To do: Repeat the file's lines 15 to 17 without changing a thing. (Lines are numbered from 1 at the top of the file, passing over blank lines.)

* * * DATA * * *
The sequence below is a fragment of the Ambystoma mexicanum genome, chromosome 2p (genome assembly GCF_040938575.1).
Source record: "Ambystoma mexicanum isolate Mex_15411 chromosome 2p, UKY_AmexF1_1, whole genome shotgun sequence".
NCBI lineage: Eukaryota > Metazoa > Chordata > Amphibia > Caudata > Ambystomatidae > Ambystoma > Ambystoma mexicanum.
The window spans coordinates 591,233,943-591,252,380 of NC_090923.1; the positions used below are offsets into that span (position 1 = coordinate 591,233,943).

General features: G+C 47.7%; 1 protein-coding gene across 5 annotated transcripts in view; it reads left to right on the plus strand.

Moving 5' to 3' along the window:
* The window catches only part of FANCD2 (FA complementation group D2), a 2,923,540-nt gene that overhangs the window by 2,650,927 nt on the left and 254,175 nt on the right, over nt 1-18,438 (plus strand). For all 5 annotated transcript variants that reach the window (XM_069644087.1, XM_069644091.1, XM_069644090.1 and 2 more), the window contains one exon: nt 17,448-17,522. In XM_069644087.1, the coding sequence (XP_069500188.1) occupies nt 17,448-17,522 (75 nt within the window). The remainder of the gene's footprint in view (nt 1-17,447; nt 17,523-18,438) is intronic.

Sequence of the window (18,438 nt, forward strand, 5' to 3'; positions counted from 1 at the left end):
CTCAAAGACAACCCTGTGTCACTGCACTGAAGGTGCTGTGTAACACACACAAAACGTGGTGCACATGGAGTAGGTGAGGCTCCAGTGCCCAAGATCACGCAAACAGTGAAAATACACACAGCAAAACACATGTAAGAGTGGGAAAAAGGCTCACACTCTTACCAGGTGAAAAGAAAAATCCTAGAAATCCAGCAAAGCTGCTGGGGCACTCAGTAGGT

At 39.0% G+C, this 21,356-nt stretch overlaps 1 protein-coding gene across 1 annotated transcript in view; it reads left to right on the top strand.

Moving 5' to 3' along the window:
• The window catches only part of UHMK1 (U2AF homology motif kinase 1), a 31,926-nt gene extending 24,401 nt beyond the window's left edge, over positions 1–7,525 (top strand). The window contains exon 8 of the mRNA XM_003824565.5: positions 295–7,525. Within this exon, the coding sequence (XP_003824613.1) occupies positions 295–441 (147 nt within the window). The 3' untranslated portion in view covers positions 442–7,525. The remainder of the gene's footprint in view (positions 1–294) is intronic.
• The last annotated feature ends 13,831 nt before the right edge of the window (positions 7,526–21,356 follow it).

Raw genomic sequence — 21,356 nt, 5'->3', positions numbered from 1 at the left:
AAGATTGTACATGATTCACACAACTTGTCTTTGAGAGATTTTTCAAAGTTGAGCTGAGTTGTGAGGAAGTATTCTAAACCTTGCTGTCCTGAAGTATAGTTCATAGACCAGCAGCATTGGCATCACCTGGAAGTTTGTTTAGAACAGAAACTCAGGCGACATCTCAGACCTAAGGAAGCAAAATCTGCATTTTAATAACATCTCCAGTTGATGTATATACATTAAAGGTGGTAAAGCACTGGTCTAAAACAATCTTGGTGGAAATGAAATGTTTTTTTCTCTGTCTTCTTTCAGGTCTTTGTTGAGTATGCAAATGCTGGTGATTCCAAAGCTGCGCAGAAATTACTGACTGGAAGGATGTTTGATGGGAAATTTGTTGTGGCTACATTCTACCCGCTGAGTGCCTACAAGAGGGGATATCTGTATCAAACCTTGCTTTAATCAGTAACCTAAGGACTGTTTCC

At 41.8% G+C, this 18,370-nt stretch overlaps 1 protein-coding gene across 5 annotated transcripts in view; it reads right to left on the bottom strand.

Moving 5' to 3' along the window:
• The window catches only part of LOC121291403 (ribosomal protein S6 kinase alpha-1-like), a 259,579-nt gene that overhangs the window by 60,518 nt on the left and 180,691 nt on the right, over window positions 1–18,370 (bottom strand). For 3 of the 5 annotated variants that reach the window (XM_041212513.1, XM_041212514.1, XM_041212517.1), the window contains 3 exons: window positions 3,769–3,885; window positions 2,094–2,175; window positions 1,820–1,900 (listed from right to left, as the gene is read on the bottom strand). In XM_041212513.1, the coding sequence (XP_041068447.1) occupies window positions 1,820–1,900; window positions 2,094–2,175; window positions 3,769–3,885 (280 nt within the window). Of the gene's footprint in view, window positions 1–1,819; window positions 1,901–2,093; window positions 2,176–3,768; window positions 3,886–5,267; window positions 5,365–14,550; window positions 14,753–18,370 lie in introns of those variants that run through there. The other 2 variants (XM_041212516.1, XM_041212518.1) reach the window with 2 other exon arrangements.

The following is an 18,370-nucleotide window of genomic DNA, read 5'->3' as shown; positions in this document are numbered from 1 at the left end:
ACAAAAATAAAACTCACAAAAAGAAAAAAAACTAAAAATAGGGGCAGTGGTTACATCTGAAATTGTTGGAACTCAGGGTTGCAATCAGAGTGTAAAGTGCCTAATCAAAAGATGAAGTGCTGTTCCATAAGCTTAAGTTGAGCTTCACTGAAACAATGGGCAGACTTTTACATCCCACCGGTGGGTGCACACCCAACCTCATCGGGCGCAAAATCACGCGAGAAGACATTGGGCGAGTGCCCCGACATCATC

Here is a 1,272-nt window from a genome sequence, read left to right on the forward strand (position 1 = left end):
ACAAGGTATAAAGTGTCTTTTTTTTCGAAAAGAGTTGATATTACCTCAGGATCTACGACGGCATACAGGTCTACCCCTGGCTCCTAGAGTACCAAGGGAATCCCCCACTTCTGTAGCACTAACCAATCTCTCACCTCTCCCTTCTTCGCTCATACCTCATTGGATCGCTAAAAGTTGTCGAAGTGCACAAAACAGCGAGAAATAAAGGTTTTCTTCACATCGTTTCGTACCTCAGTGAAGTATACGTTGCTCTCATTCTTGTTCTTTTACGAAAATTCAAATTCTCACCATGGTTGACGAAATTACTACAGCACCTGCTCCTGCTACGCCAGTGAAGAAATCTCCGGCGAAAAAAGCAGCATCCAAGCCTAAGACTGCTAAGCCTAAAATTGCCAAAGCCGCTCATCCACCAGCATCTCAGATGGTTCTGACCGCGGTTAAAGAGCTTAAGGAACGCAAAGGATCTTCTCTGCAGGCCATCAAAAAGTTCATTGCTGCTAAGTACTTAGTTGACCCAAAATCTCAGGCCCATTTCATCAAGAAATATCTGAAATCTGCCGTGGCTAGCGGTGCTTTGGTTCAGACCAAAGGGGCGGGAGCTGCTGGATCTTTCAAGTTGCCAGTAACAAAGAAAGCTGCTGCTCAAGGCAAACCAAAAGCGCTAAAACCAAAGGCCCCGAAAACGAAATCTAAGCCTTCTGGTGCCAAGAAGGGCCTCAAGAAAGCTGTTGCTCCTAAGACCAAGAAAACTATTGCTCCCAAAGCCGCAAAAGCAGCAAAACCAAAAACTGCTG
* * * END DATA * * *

AAGATTGTACATGATTCACACAACTTGTCTTTGAGAGATTTTTCAAAGTTGAGCTGAGTTGTGAGGAAGTATTCTAAACCTTGCTGTCCTGAAGTATAGTTCATAGACCAGCAGCATTGGCATCACCTGGAAGTTTGTTTAGAACAGAAACTCAGGCGACATCTCAGACCTAAGGAAGCAAAATCTGCATTTTAATAACATCTCCAGTTGATGTATATACATTAAAGGTGGTAAAGCACTGGTCTAAAACAATCTTGGTGGAAATGAAATGTTTTTTTCTCTGTCTTCTTTCAGGTCTTTGTTGAGTATGCAAATGCTGGTGATTCCAAAGCTGCGCAGAAATTACTGACTGGAAGGATGTTTGATGGGAAATTTGTTGTGGCTACATTCTACCCGCTGAGTGCCTACAAGAGGGGATATCTGTATCAAACCTTGCTTTAATCAGTAACCTAAGGACTGTTTCC

At 41.8% G+C, this 18,370-nt stretch overlaps 1 protein-coding gene across 5 annotated transcripts in view; it reads right to left on the bottom strand.

Moving 5' to 3' along the window: